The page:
The goal of this guide is to teach you how to make spreadsheets that make people and software happy. To do this you'll need to learn computers like and don't like and how to structure data in a way they understand. Learning these things isn't hard and will turn spreadsheets from a source of frustration into a powerful tool.
Spreadsheets are a file format consisting of a digital grid. Spreadsheet files were made to be electronic surrogates for the paper ledger books once used by accountants and spreadsheet software (such as Excel or Google Sheets) was built to address a specific type of data: data stored in ledgers that needed to be processed to answer questions.
However, the flexible nature of its grid format has lead to spreadsheets being used for much more than data processing. The modern spreadsheet has become a catch all tool for data storage, data entry, data visualization, print layouts, and even art.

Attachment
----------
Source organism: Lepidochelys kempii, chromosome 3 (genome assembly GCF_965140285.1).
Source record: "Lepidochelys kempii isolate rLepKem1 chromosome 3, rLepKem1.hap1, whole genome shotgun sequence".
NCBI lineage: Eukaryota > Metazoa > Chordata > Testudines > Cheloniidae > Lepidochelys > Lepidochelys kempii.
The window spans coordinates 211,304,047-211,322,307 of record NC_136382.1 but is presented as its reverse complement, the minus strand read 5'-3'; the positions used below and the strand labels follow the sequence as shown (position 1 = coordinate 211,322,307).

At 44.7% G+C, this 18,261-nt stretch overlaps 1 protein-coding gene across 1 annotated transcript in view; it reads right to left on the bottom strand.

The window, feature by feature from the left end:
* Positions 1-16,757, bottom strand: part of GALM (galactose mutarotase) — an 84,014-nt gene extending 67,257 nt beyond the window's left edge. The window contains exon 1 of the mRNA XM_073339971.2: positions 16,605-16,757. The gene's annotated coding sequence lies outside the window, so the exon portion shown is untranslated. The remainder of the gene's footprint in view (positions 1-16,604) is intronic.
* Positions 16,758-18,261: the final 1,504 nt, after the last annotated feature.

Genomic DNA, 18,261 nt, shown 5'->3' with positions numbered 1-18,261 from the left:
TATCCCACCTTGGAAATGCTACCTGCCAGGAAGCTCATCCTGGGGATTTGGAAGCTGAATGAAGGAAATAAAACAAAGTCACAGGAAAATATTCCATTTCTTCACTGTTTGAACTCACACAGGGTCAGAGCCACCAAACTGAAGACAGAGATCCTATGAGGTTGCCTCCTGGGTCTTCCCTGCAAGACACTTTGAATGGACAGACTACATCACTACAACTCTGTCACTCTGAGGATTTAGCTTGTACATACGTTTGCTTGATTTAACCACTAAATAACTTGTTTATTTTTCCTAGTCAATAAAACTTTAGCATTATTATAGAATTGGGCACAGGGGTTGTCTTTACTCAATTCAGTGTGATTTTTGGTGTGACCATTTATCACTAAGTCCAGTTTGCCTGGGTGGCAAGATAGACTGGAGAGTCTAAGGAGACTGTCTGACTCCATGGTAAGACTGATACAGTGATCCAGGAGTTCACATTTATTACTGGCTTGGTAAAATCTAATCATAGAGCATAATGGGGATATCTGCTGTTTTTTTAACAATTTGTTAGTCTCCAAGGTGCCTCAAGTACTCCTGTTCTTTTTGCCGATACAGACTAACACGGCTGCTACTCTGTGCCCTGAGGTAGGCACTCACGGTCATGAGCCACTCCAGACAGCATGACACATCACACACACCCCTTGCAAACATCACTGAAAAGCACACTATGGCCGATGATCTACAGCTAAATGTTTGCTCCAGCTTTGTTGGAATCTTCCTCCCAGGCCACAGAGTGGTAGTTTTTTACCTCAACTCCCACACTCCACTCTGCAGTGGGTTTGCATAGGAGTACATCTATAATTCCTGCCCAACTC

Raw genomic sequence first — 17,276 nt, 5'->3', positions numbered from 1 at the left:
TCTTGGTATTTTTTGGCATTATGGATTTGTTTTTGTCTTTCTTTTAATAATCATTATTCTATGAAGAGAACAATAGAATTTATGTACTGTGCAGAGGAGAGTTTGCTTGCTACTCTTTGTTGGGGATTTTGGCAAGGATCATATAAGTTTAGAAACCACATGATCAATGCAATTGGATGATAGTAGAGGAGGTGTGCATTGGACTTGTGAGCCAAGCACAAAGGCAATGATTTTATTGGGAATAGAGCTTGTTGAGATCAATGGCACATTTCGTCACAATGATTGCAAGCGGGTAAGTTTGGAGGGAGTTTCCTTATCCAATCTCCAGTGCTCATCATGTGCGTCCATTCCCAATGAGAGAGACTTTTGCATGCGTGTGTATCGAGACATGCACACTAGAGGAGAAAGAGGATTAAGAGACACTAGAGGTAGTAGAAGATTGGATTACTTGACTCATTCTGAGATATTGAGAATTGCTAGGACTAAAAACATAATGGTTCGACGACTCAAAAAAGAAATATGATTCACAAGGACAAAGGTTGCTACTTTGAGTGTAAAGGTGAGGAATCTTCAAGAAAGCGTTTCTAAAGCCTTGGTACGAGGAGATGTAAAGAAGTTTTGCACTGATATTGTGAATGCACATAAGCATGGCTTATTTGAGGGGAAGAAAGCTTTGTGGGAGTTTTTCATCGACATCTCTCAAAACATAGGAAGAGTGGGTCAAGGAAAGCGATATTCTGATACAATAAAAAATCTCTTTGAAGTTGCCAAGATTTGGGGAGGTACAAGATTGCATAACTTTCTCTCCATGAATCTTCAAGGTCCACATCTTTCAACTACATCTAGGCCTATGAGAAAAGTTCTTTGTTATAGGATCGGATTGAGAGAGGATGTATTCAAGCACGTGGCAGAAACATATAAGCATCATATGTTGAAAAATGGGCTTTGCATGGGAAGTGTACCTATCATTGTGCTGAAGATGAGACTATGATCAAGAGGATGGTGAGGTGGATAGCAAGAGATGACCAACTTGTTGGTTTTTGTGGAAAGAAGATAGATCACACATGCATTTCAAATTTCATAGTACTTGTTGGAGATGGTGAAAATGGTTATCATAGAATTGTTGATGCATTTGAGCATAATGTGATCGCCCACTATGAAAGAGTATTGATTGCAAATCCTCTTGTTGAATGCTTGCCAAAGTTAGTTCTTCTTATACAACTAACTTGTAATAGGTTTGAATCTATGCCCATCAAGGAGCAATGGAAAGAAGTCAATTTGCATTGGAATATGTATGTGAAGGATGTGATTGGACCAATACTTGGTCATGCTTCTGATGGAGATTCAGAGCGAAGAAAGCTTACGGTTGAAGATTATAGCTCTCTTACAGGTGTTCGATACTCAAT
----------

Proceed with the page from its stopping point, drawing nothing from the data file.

And yet, the underlying assumption of spreadsheet software is that if you put something in a spreadsheet, you must want to process it. This is why spreadsheet programs surprise us with strange or undesired behavior such as:
In summary: spreadsheet software was made for a specific purpose and assumes your data is of a certain type and organized in a specific way. If your data does not fit the purpose or organization the software expects then you are more likely to run into problems and frustrations with your spreadsheets. The next part of this guide will introduce you to Tidy Data - a data standard for spreadsheets that is people and software friendly.
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